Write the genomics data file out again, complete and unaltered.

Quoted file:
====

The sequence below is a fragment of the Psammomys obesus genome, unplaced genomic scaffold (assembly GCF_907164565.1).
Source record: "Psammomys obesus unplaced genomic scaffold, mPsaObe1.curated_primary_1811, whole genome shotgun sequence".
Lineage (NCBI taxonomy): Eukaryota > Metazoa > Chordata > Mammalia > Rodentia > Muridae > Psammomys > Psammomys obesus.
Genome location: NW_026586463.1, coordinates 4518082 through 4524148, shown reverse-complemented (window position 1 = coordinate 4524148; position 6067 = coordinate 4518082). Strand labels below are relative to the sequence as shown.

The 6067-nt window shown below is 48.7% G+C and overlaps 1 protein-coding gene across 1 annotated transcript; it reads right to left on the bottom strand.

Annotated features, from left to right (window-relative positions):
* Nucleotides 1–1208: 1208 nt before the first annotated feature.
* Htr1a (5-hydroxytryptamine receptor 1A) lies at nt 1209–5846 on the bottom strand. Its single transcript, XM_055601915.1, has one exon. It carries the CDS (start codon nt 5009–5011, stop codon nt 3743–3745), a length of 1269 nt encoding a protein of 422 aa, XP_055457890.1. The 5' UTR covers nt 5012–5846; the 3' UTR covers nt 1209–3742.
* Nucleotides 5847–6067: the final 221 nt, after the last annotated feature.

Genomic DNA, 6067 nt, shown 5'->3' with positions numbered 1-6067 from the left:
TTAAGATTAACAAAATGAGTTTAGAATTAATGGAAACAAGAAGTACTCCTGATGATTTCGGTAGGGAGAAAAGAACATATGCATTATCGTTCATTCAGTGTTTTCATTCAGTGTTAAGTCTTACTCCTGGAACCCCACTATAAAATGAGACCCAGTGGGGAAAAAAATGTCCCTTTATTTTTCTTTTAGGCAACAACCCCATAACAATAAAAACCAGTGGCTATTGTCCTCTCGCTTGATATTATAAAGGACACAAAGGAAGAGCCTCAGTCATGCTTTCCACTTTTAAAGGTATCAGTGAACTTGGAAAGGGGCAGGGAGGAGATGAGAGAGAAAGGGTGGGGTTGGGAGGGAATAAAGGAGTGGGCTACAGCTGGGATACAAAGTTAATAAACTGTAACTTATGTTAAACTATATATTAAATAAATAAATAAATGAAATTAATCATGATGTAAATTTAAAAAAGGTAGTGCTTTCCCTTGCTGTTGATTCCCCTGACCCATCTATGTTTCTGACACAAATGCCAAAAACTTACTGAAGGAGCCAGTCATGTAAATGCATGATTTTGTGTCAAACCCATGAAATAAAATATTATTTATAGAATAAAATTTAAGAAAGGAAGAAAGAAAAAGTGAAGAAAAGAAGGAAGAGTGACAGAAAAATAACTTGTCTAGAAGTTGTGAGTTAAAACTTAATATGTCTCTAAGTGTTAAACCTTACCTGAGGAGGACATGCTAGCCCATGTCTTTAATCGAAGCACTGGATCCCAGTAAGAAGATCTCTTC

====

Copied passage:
The sequence below is a fragment of the Psammomys obesus genome, unplaced genomic scaffold (assembly GCF_907164565.1).
Source record: "Psammomys obesus unplaced genomic scaffold, mPsaObe1.curated_primary_1811, whole genome shotgun sequence".
Lineage (NCBI taxonomy): Eukaryota > Metazoa > Chordata > Mammalia > Rodentia > Muridae > Psammomys > Psammomys obesus.
Genome location: NW_026586463.1, coordinates 4518082 through 4524148, shown reverse-complemented (window position 1 = coordinate 4524148; position 6067 = coordinate 4518082). Strand labels below are relative to the sequence as shown.

The 6067-nt window shown below is 48.7% G+C and overlaps 1 protein-coding gene across 1 annotated transcript; it reads right to left on the bottom strand.

Annotated features, from left to right (window-relative positions):
* Nucleotides 1–1208: 1208 nt before the first annotated feature.
* Htr1a (5-hydroxytryptamine receptor 1A) lies at nt 1209–5846 on the bottom strand. Its single transcript, XM_055601915.1, has one exon. It carries the CDS (start codon nt 5009–5011, stop codon nt 3743–3745), a length of 1269 nt encoding a protein of 422 aa, XP_055457890.1. The 5' UTR covers nt 5012–5846; the 3' UTR covers nt 1209–3742.
* Nucleotides 5847–6067: the final 221 nt, after the last annotated feature.

Genomic DNA, 6067 nt, shown 5'->3' with positions numbered 1-6067 from the left:
TTAAGATTAACAAAATGAGTTTAGAATTAATGGAAACAAGAAGTACTCCTGATGATTTCGGTAGGGAGAAAAGAACATATGCATTATCGTTCATTCAGTGTTTTCATTCAGTGTTAAGTCTTACTCCTGGAACCCCACTATAAAATGAGACCCAGTGGGGAAAAAAATGTCCCTTTATTTTTCTTTTAGGCAACAACCCCATAACAATAAAAACCAGTGGCTATTGTCCTCTCGCTTGATATTATAAAGGACACAAAGGAAGAGCCTCAGTCATGCTTTCCACTTTTAAAGGTATCAGTGAACTTGGAAAGGGGCAGGGAGGAGATGAGAGAGAAAGGGTGGGGTTGGGAGGGAATAAAGGAGTGGGCTACAGCTGGGATACAAAGTTAATAAACTGTAACTTATGTTAAACTATATATTAAATAAATAAATAAATGAAATTAATCATGATGTAAATTTAAAAAAGGTAGTGCTTTCCCTTGCTGTTGATTCCCCTGACCCATCTATGTTTCTGACACAAATGCCAAAAACTTACTGAAGGAGCCAGTCATGTAAATGCATGATTTTGTGTCAAACCCATGAAATAAAATATTATTTATAGAATAAAATTTAAGAAAGGAAGAAAGAAAAAGTGAAGAAAAGAAGGAAGAGTGACAGAAAAATAACTTGTCTAGAAGTTGTGAGTTAAAACTTAATATGTCTCTAAGTGTTAAACCTTACCTGAGGAGGACATGCTAGCCCATGTCTTTAATCGAAGCACTGGATCCCAGTAAGAAGATCTCTTC